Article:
Garbage made a welcome return to Toronto this past Monday night in support of their first album in seven years, the excellent Not Your Kind Of People. The band's charged 100 minute performance thoroughly pleased the sold-out Phoenix Concert Theatre audience, many of whom (such as myself) probably thought they'd never get to experience the alt rock veterans live again after a lengthy hiatus stemming from tour burnout and a disenchantment with the music business.
Vocalist and frontwoman Shirley Manson, emanating a stylish coolness, turned in a reliably dynamic performance, balancing vampy stage theatrics with superb sounding vocals. This was my fourth time seeing the band and she's never sounded anything less than great (she also seemed genuinely thrilled to be back playing live). When the band's monitors crapped out during the beginning of "I Think I'm Paranoid", she deftly deflected the awkwardness of the moment by filling the few minutes of downtime with humour, crowd interaction (meeting a woman who had come all the way from Latvia), and whiskey shots. Flanking Manson onstage were Steve Marker and Duke Erikson (both on guitars and keyboards), with Butch Vig, of course, on drums, and touring bassist Eric Avery (formerly of Jane's Addiction). Now well into their second month of touring, the group is running like a well-oiled machine. I never fail to be impressed with how well Garbage recreate the sonically dense aspects of their albums, as the versatile Vig, Marker, and Erikson juggle their respective "traditional" instruments with the more technological requirements of the band's songs, such as having to trigger samples, or, say, Marker replicating the harmonica sound from the Zeppelin-ish "Control" on his keyboard. By the way, the perpetually stoic Erikson deserves special mention for rockin' a three-piece suit for most of the show, despite the stifling temperature inside the club.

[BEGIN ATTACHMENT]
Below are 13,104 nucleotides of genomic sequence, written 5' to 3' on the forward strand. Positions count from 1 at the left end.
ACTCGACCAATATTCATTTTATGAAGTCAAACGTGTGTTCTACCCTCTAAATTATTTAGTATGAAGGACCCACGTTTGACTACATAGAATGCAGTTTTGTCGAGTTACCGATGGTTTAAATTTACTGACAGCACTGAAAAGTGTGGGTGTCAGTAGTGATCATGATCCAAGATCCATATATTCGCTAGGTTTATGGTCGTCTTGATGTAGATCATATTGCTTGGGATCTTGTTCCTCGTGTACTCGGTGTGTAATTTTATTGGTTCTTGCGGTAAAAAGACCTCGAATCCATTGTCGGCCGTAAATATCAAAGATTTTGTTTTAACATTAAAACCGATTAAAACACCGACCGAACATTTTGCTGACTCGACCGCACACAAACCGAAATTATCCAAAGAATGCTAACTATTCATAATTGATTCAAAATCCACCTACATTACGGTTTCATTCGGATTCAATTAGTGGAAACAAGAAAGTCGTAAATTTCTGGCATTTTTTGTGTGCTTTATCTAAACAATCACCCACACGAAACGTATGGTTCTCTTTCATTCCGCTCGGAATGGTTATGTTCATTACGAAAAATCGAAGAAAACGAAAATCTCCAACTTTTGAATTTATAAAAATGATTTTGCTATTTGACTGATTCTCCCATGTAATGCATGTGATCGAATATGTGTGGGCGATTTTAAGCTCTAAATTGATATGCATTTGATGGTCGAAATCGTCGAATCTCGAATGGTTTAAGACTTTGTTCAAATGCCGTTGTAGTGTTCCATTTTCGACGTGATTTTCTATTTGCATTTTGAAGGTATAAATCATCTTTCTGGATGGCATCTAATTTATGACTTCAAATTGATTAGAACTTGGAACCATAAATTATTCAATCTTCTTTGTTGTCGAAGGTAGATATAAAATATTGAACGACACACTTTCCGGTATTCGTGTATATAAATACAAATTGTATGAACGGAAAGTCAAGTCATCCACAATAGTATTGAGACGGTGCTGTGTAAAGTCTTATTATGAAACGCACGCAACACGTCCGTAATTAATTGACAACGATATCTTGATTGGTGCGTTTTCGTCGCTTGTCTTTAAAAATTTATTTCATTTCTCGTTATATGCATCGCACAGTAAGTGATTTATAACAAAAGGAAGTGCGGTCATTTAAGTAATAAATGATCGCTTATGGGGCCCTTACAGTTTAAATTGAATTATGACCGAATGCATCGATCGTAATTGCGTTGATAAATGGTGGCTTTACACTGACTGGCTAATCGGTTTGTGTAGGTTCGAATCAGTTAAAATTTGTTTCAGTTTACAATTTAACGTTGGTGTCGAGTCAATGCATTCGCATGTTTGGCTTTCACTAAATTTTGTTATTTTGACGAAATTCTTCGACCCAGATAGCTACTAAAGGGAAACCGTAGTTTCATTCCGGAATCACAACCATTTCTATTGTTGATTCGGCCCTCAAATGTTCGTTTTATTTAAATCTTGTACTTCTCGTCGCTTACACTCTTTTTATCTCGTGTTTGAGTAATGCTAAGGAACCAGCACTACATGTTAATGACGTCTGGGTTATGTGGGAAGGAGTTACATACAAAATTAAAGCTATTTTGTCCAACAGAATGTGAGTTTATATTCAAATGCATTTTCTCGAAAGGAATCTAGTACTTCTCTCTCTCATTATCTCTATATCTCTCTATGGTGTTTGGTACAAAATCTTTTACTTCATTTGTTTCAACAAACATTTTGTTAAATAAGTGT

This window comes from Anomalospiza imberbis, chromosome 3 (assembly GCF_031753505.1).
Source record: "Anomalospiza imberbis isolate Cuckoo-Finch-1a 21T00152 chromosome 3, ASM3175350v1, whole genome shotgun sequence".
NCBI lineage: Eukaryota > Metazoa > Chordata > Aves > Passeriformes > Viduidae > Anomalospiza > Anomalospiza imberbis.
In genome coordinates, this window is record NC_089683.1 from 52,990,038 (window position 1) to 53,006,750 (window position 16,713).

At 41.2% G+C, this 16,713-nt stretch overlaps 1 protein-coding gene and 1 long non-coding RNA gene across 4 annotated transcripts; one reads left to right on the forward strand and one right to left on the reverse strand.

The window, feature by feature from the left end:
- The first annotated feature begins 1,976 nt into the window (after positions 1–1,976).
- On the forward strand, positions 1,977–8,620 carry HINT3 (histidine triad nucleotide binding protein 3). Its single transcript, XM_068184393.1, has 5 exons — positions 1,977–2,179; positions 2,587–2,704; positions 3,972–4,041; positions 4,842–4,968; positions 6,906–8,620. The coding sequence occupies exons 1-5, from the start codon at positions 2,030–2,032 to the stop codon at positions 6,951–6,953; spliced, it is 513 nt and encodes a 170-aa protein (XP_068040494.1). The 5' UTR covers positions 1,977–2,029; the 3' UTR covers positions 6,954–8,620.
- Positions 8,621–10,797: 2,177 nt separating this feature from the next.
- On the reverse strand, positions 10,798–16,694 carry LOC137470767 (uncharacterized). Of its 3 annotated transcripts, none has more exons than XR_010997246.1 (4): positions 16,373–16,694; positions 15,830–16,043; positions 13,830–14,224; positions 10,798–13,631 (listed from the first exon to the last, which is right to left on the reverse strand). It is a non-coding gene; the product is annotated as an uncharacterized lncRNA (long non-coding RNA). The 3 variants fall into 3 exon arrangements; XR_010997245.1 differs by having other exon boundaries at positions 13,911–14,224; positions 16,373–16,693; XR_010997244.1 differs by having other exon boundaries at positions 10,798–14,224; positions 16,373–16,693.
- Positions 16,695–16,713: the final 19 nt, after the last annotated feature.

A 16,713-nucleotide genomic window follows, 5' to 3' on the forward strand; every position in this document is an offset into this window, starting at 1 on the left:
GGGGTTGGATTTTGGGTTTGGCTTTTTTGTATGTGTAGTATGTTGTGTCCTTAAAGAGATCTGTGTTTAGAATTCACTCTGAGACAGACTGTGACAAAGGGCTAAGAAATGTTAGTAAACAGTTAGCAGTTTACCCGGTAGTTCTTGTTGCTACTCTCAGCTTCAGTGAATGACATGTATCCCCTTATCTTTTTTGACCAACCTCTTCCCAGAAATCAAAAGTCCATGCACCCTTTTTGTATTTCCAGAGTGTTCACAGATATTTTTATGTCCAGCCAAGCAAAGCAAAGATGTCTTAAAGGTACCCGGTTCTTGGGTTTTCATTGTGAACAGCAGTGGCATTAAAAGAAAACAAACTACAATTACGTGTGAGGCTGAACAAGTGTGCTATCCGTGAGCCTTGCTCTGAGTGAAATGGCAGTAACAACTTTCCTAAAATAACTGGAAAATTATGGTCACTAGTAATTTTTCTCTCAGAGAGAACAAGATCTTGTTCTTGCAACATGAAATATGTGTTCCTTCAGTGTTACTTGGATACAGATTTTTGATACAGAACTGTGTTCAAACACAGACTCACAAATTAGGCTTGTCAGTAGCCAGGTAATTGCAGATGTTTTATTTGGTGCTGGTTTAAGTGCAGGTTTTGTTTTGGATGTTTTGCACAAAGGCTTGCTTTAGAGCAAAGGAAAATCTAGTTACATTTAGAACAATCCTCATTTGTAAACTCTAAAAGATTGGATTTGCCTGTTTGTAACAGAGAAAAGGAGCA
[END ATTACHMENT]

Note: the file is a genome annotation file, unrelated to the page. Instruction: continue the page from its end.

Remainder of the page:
The setlist provided a good representation of the band's best material, leaning heaviest on tracks from their self-titled debut with "Supervixen", "Queer", "Stupid Girl", "Milk", "Only Happy When It Rains", and concert-closer "Vow". Garbage's follow-up, Version 2.0, was also well-represented by "Temptation Waits", "Special", "I Think I'm Paranoid", and "Push It". Four songs from Not Your Kind Of People were featured and I was pleasantly surprised with how enthusiastically "Control", first single "Blood For Poppies", "Man On A Wire", and "Automatic Systematic Habit" were received by the crowd. The songs are strong, as was the band's performance of them, but it's always a bit of a crapshoot in terms of how an audience will respond to brand new material. Rounding out the set were a couple of Beautiful Garbage tracks ("Shut Your Mouth" and a lively "Cherry Lips (Go Baby Go!)"), three from my favourite Garbage album, 2005's Bleed Like Me ("Metal Heart", "Why Do You Love Me", and "Bad Boyfriend" delivered some of the heaviest music of the show), along with soundtrack songs "#1 Crush" and "The World Is Not Enough". The latter James Bond theme probably scored big points from a lot of diehards for its cachet in terms of obscure catalog material, but it's far from the band's best work. It, along with the similarly sleepy "Milk" (which works much better on the album, in my opinion) were the only two songs of the show that failed to maintain the rest of the set's momentum and win me over. Creating setlists on future tours in support of new music (*fingers crossed*) should present quite a challenge to the group - hopefully audiences aren't too underserved with material from the relatively less revered Bleed Like Me and Beautiful Garbage albums.
Supervixen/Temptation Waits/Shut Your Mouth/Queer/Metal Heart/Stupid Girl/Why Do You Love Me/Control/#1 Crush/Cherry Lips (Go Baby Go!)/Blood For Poppies/Special/Milk/Man On A Wire/I Think I'm Paranoid/Bad Boyfriend/Only Happy When It Rains/Push It
Automatic Systematic Habit/The World Is Not Enough/Vow
Oddest sight of the night: the tall concertgoer located about halfway between the stage and soundboard who shot the show's opening song on his iPad, holding the tablet right over his head and blocking my sightline of Manson (and I'm not short at 6'3). Thankfully, he put it away for most of the rest of the show. People constantly holding up cell phones and digital cameras at concerts is annoying enough - is this the next step? I know tablets are popular and all, but who the hell brings an iPad to a concert at a packed club?